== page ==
Carbon dioxide (CO2) fluxes from aquatic systems are generally derived from the gradient in the partial pressure of CO2 (pCO2) between air and surface waters. In this study, we compare real-time measurements of water pCO2 using an equilibrator and non-dispersive infrared gas detector, with calculations based on pH and total alkalinity (TA) in two contrasting Brazilian estuaries: Guanabara Bay (Rio de Janeiro) and the São Francisco River Estuary (Alagoas). In Guanabara Bay, the measured and calculated values showed an excellent agreement (R2 = 0.95, p < 0.0001), without significant statistical differences between the two methods. In the São Francisco River Estuary, where the entire gradient from freshwaters to seawater could be sampled, important overestimates were found for the calculated pCO2. The overestimation was on average 71%, and reached up to 737%. This large bias in pCO2 calculation was verified at low pH and TA concentrations in freshwaters (pH < 7.5; TA < 700 μmol kg-1) possibly due to the contribution of organic alkalinity, lowering the buffer capacity of the carbonate system. As such, direct measurements of pCO2 should be considered as a priority for CO2 studies conducted in estuarine systems, particularly tropical systems where physical and biological processes are prone to significant spatial and temporal variability.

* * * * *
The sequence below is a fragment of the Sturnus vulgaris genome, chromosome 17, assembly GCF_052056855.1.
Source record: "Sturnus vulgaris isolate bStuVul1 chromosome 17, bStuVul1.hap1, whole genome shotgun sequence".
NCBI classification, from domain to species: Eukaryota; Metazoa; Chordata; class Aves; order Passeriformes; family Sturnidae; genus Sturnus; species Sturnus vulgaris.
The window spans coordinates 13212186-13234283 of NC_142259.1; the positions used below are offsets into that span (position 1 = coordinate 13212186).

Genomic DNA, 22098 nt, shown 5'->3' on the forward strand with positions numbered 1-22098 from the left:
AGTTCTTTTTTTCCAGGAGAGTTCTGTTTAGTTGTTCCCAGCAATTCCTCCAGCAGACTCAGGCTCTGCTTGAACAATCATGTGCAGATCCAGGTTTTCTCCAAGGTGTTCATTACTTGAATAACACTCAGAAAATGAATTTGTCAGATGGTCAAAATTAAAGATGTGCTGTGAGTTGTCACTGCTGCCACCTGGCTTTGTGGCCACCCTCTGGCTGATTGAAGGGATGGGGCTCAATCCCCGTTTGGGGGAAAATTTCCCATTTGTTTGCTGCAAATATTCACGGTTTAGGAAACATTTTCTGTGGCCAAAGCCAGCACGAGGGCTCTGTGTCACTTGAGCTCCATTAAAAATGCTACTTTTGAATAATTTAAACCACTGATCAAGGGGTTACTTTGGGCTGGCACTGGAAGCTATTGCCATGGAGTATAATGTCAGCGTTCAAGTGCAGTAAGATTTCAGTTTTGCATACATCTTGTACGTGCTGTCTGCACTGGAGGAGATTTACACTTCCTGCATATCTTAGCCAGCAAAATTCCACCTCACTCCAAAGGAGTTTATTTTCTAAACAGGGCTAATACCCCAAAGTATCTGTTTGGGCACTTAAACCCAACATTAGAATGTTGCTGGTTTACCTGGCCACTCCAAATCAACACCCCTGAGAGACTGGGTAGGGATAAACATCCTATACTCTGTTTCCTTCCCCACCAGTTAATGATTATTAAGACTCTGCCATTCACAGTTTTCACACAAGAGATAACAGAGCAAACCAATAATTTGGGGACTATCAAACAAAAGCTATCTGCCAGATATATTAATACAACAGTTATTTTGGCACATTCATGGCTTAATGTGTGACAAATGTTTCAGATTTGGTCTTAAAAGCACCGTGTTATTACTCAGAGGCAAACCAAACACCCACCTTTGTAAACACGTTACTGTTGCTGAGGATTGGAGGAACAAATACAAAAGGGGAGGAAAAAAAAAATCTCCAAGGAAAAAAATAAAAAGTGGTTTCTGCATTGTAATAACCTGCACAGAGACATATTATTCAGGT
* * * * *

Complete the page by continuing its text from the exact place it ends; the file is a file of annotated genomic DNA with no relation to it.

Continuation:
Cotovicz L. C., Libardoni B. G., Brandini N., Knoppers B. A. & Abril G., 2016. Comparison between real-time pCO2 measurements with indirect estimates in two contrasting Brazilian estuaries: the eutrophic Guanabara Bay (RJ) and the oligotrophic Sao Francisco River Estuary (AL.). Quimica Nova 39(10):1206-1214. Article.